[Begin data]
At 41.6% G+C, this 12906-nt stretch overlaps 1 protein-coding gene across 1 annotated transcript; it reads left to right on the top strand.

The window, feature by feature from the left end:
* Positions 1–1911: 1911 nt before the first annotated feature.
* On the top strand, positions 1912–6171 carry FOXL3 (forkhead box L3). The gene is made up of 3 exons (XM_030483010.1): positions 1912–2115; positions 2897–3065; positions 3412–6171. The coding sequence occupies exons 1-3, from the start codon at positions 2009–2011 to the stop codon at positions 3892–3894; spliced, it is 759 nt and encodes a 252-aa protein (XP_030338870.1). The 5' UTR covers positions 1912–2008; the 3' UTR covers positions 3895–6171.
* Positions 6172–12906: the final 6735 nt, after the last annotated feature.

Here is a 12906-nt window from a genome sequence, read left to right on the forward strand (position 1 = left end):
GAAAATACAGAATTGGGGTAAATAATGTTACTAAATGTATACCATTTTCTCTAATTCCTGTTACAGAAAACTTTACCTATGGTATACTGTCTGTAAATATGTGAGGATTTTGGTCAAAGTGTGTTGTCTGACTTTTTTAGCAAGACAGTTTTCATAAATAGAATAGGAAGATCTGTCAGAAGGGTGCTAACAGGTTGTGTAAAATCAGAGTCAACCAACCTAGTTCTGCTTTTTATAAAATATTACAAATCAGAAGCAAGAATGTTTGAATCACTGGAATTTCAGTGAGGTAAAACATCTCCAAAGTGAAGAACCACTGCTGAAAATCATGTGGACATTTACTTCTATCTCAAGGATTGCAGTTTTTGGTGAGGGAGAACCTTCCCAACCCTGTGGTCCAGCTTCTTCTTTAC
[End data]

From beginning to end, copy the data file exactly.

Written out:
At 41.6% G+C, this 12906-nt stretch overlaps 1 protein-coding gene across 1 annotated transcript; it reads left to right on the top strand.

The window, feature by feature from the left end:
* Positions 1–1911: 1911 nt before the first annotated feature.
* On the top strand, positions 1912–6171 carry FOXL3 (forkhead box L3). The gene is made up of 3 exons (XM_030483010.1): positions 1912–2115; positions 2897–3065; positions 3412–6171. The coding sequence occupies exons 1-3, from the start codon at positions 2009–2011 to the stop codon at positions 3892–3894; spliced, it is 759 nt and encodes a 252-aa protein (XP_030338870.1). The 5' UTR covers positions 1912–2008; the 3' UTR covers positions 3895–6171.
* Positions 6172–12906: the final 6735 nt, after the last annotated feature.

Here is a 12906-nt window from a genome sequence, read left to right on the forward strand (position 1 = left end):
GAAAATACAGAATTGGGGTAAATAATGTTACTAAATGTATACCATTTTCTCTAATTCCTGTTACAGAAAACTTTACCTATGGTATACTGTCTGTAAATATGTGAGGATTTTGGTCAAAGTGTGTTGTCTGACTTTTTTAGCAAGACAGTTTTCATAAATAGAATAGGAAGATCTGTCAGAAGGGTGCTAACAGGTTGTGTAAAATCAGAGTCAACCAACCTAGTTCTGCTTTTTATAAAATATTACAAATCAGAAGCAAGAATGTTTGAATCACTGGAATTTCAGTGAGGTAAAACATCTCCAAAGTGAAGAACCACTGCTGAAAATCATGTGGACATTTACTTCTATCTCAAGGATTGCAGTTTTTGGTGAGGGAGAACCTTCCCAACCCTGTGGTCCAGCTTCTTCTTTAC